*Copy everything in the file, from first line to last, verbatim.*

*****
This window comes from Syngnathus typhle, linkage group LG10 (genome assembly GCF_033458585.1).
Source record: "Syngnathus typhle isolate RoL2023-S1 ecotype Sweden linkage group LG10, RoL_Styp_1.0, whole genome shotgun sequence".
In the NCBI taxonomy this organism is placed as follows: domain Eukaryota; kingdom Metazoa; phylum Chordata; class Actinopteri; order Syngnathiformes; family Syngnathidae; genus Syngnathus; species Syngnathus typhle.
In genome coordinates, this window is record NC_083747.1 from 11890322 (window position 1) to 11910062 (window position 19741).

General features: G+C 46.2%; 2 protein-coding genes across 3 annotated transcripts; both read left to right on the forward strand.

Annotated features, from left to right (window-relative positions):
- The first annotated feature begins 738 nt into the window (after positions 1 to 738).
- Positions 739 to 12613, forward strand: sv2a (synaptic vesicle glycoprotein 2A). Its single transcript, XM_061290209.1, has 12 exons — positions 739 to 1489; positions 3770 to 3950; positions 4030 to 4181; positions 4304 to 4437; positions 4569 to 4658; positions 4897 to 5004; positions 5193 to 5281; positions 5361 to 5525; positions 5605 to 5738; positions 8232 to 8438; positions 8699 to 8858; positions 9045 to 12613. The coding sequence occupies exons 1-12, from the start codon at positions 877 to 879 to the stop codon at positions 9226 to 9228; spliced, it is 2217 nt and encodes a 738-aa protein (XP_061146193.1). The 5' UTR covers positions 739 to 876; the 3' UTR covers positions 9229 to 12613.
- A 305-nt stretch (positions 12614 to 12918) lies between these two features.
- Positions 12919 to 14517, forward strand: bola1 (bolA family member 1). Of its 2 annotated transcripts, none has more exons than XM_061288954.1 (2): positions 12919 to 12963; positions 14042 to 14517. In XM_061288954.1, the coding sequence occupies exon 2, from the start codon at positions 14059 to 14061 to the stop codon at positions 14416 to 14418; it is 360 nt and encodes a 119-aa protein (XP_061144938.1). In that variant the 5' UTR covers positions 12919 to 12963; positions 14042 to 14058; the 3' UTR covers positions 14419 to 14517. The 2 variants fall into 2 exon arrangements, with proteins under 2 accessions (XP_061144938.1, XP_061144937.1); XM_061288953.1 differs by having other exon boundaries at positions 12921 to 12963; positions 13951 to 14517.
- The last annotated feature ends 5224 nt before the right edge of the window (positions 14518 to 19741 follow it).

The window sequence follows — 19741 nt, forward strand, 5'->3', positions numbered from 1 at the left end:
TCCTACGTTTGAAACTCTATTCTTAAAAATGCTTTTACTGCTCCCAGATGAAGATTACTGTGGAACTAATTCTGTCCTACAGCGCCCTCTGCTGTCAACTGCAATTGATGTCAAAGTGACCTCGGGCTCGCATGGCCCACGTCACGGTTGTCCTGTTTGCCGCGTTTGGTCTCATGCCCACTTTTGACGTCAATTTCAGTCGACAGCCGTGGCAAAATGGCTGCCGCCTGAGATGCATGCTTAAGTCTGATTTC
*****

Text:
This window comes from Syngnathus typhle, linkage group LG10 (genome assembly GCF_033458585.1).
Source record: "Syngnathus typhle isolate RoL2023-S1 ecotype Sweden linkage group LG10, RoL_Styp_1.0, whole genome shotgun sequence".
In the NCBI taxonomy this organism is placed as follows: domain Eukaryota; kingdom Metazoa; phylum Chordata; class Actinopteri; order Syngnathiformes; family Syngnathidae; genus Syngnathus; species Syngnathus typhle.
In genome coordinates, this window is record NC_083747.1 from 11890322 (window position 1) to 11910062 (window position 19741).

General features: G+C 46.2%; 2 protein-coding genes across 3 annotated transcripts; both read left to right on the forward strand.

Annotated features, from left to right (window-relative positions):
- The first annotated feature begins 738 nt into the window (after positions 1 to 738).
- Positions 739 to 12613, forward strand: sv2a (synaptic vesicle glycoprotein 2A). Its single transcript, XM_061290209.1, has 12 exons — positions 739 to 1489; positions 3770 to 3950; positions 4030 to 4181; positions 4304 to 4437; positions 4569 to 4658; positions 4897 to 5004; positions 5193 to 5281; positions 5361 to 5525; positions 5605 to 5738; positions 8232 to 8438; positions 8699 to 8858; positions 9045 to 12613. The coding sequence occupies exons 1-12, from the start codon at positions 877 to 879 to the stop codon at positions 9226 to 9228; spliced, it is 2217 nt and encodes a 738-aa protein (XP_061146193.1). The 5' UTR covers positions 739 to 876; the 3' UTR covers positions 9229 to 12613.
- A 305-nt stretch (positions 12614 to 12918) lies between these two features.
- Positions 12919 to 14517, forward strand: bola1 (bolA family member 1). Of its 2 annotated transcripts, none has more exons than XM_061288954.1 (2): positions 12919 to 12963; positions 14042 to 14517. In XM_061288954.1, the coding sequence occupies exon 2, from the start codon at positions 14059 to 14061 to the stop codon at positions 14416 to 14418; it is 360 nt and encodes a 119-aa protein (XP_061144938.1). In that variant the 5' UTR covers positions 12919 to 12963; positions 14042 to 14058; the 3' UTR covers positions 14419 to 14517. The 2 variants fall into 2 exon arrangements, with proteins under 2 accessions (XP_061144938.1, XP_061144937.1); XM_061288953.1 differs by having other exon boundaries at positions 12921 to 12963; positions 13951 to 14517.
- The last annotated feature ends 5224 nt before the right edge of the window (positions 14518 to 19741 follow it).

The window sequence follows — 19741 nt, forward strand, 5'->3', positions numbered from 1 at the left end:
TCCTACGTTTGAAACTCTATTCTTAAAAATGCTTTTACTGCTCCCAGATGAAGATTACTGTGGAACTAATTCTGTCCTACAGCGCCCTCTGCTGTCAACTGCAATTGATGTCAAAGTGACCTCGGGCTCGCATGGCCCACGTCACGGTTGTCCTGTTTGCCGCGTTTGGTCTCATGCCCACTTTTGACGTCAATTTCAGTCGACAGCCGTGGCAAAATGGCTGCCGCCTGAGATGCATGCTTAAGTCTGATTTC